The Effect of Social Skills, Values, Peers, and Depression on Adolescent Substance Use

Ronald L. Simons, Les B. Whitbeck, Rand D. Conger, Janet N. Melby

Research output: Contribution to journalArticle

34 Scopus citations

Abstract

The present study tested a social learning model designed to specify the nature of the associations between various constructs shown in previous research to be related to adolescent substance use. The model was tested using a sample of 61 families, each of which included a seventh grader. The results largely supported the hypothesized model. Aggressiveness, low commitment to prosocial values, and problems at school were associated with involvement in a deviant peer group. Low commitment to prosocial values and involvement with deviant peers were related to feelings of depression. Finally, involvement with deviant peers and feelings of depression interacted to increase the probability of substance use, Suggesting that depressed adolescents may use substances as a form of self-medication when such behavior is supported by their peer group.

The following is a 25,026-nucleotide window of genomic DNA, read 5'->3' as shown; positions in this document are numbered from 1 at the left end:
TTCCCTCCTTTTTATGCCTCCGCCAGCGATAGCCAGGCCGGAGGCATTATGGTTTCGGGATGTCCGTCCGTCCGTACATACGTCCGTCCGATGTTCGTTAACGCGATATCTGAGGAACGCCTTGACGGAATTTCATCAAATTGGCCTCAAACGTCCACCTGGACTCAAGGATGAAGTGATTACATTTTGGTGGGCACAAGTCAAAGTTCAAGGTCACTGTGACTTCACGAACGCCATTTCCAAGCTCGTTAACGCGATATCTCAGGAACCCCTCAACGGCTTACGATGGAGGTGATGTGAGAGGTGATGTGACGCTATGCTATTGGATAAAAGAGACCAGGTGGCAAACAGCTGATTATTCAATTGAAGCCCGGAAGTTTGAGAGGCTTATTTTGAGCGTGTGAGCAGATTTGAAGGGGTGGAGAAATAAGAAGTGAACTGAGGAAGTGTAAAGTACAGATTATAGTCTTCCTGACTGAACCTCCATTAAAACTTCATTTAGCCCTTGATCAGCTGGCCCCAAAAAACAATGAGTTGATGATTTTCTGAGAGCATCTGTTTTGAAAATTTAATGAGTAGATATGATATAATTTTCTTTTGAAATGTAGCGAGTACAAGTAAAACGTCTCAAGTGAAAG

Original languageEnglish (US)
Pages (from-to)466-481
Number of pages16
JournalThe Journal of Early Adolescence
Volume11
Issue number4
DOIs
StatePublished - Nov 1991

ASJC Scopus subject areas

  • Developmental and Educational Psychology
  • Social Sciences (miscellaneous)
  • Sociology and Political Science
  • Life-span and Life-course Studies

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